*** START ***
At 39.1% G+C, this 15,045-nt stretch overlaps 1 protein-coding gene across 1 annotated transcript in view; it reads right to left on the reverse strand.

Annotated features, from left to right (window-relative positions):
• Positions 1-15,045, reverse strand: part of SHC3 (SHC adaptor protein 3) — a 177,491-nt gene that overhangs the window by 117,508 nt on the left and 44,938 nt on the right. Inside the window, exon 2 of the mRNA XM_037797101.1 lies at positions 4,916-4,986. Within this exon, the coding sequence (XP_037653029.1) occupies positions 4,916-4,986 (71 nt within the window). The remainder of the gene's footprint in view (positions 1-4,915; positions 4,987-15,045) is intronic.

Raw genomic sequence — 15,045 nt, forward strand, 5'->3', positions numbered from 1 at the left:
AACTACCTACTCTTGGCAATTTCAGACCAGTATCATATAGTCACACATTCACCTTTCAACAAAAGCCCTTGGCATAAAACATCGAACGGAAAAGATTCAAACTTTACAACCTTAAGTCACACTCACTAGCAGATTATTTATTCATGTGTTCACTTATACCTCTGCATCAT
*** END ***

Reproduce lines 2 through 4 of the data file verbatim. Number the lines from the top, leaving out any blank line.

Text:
Annotated features, from left to right (window-relative positions):
• Positions 1-15,045, reverse strand: part of SHC3 (SHC adaptor protein 3) — a 177,491-nt gene that overhangs the window by 117,508 nt on the left and 44,938 nt on the right. Inside the window, exon 2 of the mRNA XM_037797101.1 lies at positions 4,916-4,986. Within this exon, the coding sequence (XP_037653029.1) occupies positions 4,916-4,986 (71 nt within the window). The remainder of the gene's footprint in view (positions 1-4,915; positions 4,987-15,045) is intronic.

Raw genomic sequence — 15,045 nt, forward strand, 5'->3', positions numbered from 1 at the left: